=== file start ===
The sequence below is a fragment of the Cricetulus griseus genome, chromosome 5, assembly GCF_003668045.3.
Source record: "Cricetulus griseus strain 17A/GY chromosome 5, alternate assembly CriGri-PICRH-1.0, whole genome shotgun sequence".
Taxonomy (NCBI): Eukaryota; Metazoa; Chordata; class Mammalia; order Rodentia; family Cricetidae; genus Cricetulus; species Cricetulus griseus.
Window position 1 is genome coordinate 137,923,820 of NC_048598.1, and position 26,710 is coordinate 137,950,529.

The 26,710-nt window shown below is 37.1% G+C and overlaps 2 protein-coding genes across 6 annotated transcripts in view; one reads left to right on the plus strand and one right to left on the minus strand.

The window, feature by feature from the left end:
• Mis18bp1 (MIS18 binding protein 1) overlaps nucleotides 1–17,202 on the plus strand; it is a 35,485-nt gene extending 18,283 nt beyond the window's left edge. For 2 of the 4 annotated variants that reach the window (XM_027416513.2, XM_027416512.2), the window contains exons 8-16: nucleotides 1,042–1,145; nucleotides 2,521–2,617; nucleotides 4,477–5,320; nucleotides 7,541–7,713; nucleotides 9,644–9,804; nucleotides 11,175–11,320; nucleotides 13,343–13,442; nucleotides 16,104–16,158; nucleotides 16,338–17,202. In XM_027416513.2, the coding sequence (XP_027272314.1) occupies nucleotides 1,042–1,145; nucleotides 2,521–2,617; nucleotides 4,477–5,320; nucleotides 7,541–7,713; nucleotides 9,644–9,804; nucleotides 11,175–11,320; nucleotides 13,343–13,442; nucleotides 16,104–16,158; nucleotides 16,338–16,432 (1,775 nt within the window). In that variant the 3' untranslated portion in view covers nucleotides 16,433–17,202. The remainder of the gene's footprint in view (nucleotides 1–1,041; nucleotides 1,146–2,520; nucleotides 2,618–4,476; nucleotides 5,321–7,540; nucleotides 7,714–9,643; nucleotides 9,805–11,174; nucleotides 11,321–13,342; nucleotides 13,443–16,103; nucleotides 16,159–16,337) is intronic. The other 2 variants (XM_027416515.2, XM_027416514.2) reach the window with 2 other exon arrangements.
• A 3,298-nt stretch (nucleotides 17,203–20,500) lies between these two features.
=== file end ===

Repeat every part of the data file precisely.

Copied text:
The sequence below is a fragment of the Cricetulus griseus genome, chromosome 5, assembly GCF_003668045.3.
Source record: "Cricetulus griseus strain 17A/GY chromosome 5, alternate assembly CriGri-PICRH-1.0, whole genome shotgun sequence".
Taxonomy (NCBI): Eukaryota; Metazoa; Chordata; class Mammalia; order Rodentia; family Cricetidae; genus Cricetulus; species Cricetulus griseus.
Window position 1 is genome coordinate 137,923,820 of NC_048598.1, and position 26,710 is coordinate 137,950,529.

The 26,710-nt window shown below is 37.1% G+C and overlaps 2 protein-coding genes across 6 annotated transcripts in view; one reads left to right on the plus strand and one right to left on the minus strand.

The window, feature by feature from the left end:
• Mis18bp1 (MIS18 binding protein 1) overlaps nucleotides 1–17,202 on the plus strand; it is a 35,485-nt gene extending 18,283 nt beyond the window's left edge. For 2 of the 4 annotated variants that reach the window (XM_027416513.2, XM_027416512.2), the window contains exons 8-16: nucleotides 1,042–1,145; nucleotides 2,521–2,617; nucleotides 4,477–5,320; nucleotides 7,541–7,713; nucleotides 9,644–9,804; nucleotides 11,175–11,320; nucleotides 13,343–13,442; nucleotides 16,104–16,158; nucleotides 16,338–17,202. In XM_027416513.2, the coding sequence (XP_027272314.1) occupies nucleotides 1,042–1,145; nucleotides 2,521–2,617; nucleotides 4,477–5,320; nucleotides 7,541–7,713; nucleotides 9,644–9,804; nucleotides 11,175–11,320; nucleotides 13,343–13,442; nucleotides 16,104–16,158; nucleotides 16,338–16,432 (1,775 nt within the window). In that variant the 3' untranslated portion in view covers nucleotides 16,433–17,202. The remainder of the gene's footprint in view (nucleotides 1–1,041; nucleotides 1,146–2,520; nucleotides 2,618–4,476; nucleotides 5,321–7,540; nucleotides 7,714–9,643; nucleotides 9,805–11,174; nucleotides 11,321–13,342; nucleotides 13,443–16,103; nucleotides 16,159–16,337) is intronic. The other 2 variants (XM_027416515.2, XM_027416514.2) reach the window with 2 other exon arrangements.
• A 3,298-nt stretch (nucleotides 17,203–20,500) lies between these two features.